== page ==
The fruit vendors peel oranges and end up with bunches of orange peel strings. 

We can’t speak to the average temperature and comfort in the area, we only know it was quite chilly while we were there. But apparently the Spaniards preferred the cooler, higher altitudes with San Cristobal originally being called Chiapa de los Españoles (Chiapa of the Spaniards).  In fact as we explored the city, we learned how the local Mayans were relocated to nearby Chiapa del Corzo,then known as Chiapa de los Indios.  It is at roughly 1000’, and far more comfortable in February, or at least this February…but more on that later.

In and around San Cristobal are several distinct Mayan groups including the Tzotzils, Tzeltals, Ch'ols and the Lacandon with each group speaking significantly different Mayan dialects. A daytrip took us to the Mayan towns of Chamula (to explore their market), and Zinacantán (noted for it’s textiles). Our timing was great as in both towns there were special religious ceremonies in progress (that were somehow tied into the Lenten period. Again, photos discouraged. Sigh.

Live poultry for sale at the market in Chamula
Gorgeous embroidered bedspread for sale in Zinacantán
Traditional ceremonial headdress for Mayans in Zinacantán
Another day trip took us to the Grutas de Rancho Nuevo (a large cave system) and Amatenango del Valle (noted for its pottery, particularly the jaguar figurines).

We also visited:
  • Some Orchid Gardens (a bust in February. We saw a few begonia blooms…)
  • Casa Na Bolom (House of the Jaguar), originally part of a seminary later became the home of Franz Blom and Gertrude Duby Blom. Franz was an explorer and archeologist and Gertrude was a journalist and photographer. They collected tools, crafts, archeological pieces and clothing, especially related to the Lacandon Jungle and people which are displayed at Na Bolom along with some of the Blom’s personal items.
  • Sergio Castro’s collection of Mayan costumes.

Sergio Castro and a small selection of his collection
For a historical note: In 1530 (or so) Diego de Mazariegos founded the San Cristobal as a part of Guatemala. It became a part of Mexico in 1824. San Cristobal became the center of political activism with the election of Samuel Ruiz as bishop of Chiapas in 1960…coincidentally Samuel is the Uncle of our guide, Patricio. Ruiz was extremely sympathetic and supportive of the local Mayans, called “Indios” by the Spanish. With the goal of uniting the indigenous peoples politically, he organized a statewide “Indian Congress” with representatives from the Tzeltal, Tzotzil, Tojolabal and Ch'ol peoples. Activism and resentment continued from the 1970s to the 1990s. Despite the activism, economic marginalization among indigenous groups remained high leading to the formation of a small guerrilla band (the Zapatista Army) led by a man called only “Subcomandante Marcos.” The group declared war on the Mexican Government on January 1, 1994 as NAFTA went into effect. The war was short lived but helpful in gaining attention to the issues.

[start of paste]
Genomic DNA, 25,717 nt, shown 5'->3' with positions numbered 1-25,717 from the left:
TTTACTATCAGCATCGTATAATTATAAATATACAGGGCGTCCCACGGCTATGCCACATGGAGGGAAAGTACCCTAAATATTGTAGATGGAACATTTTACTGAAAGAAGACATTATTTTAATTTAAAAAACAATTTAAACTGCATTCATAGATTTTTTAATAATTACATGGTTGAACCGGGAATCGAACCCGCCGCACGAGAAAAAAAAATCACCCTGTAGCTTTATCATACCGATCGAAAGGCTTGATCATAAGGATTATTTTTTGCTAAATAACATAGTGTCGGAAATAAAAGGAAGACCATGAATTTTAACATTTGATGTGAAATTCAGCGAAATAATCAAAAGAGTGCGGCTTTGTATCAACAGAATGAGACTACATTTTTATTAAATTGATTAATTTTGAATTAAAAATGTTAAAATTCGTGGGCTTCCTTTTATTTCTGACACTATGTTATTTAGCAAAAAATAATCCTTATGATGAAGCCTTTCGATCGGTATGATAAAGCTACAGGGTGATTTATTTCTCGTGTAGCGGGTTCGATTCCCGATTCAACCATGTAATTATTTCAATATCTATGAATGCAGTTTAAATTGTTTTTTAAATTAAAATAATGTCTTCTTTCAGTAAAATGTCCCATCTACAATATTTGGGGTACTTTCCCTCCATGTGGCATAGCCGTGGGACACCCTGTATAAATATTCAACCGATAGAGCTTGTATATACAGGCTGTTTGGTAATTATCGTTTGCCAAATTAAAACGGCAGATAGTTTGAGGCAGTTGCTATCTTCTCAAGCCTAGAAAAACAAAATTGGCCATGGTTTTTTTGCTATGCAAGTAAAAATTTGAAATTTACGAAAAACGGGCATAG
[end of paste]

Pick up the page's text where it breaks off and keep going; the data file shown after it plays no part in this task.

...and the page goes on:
Dining in San Cristobal:
  • 500 Noches (meals were good, nice selection of wine, we really liked the Dada 1-a blend with the bonarda grape)
  • La Vina de Bacco (wine & tapas, menu is limited so good for one visit)
  • Tierradentro (we really liked their pizza)
  • Cocoliche (good for one meal)
From San Cristobal we moved on to the much smaller (& much warmer) town of Chiapa del Corzo where we boarded boats to travel the Grijalva River through the Sumidero Canyon. The walls of the deep and narrow canyon reach as high as 1000 meters. Along the way we saw crocodiles, spider monkeys, We stopped for lunch near the the Chicoasén Dam which has 8 turbines, 2 of which are sufficient for typical power needs. However, if Mexico is competing in a world soccer match, it can take most of the capacity of all the turbines.  (The latter could be an urban legend, but it is what we were told.)

Grilled Mero fish for lunch near the dam

We flew to Cancun from Chiapas and spent several nights in Puerto Morelos, which is more of a community than most of the neighboring towns which have become full-scale resorts. A day trip from there took us to Tulum and Playa del Carmen. There are several good restaurants in town. We particularly like La Sirena… and Richard’s Bistrot.

Tulum is a small mayan site with a spectacular setting...It's a beautiful spot built on a seaside cliff overlooking the Caribbean, and the ruins are impressive but it’s small.
One of its most popular sites, the Temple of the Frescoes, contains a number of frescoes that represent the rain gods Chaac and Ixchel. Travelers cannot enter the building, but the frescoes are visible from a viewing area. We also recommend the Temple of the Descending God and the Kukulcán Group, which holds several smaller structures, including the Temple of the God of the Wind.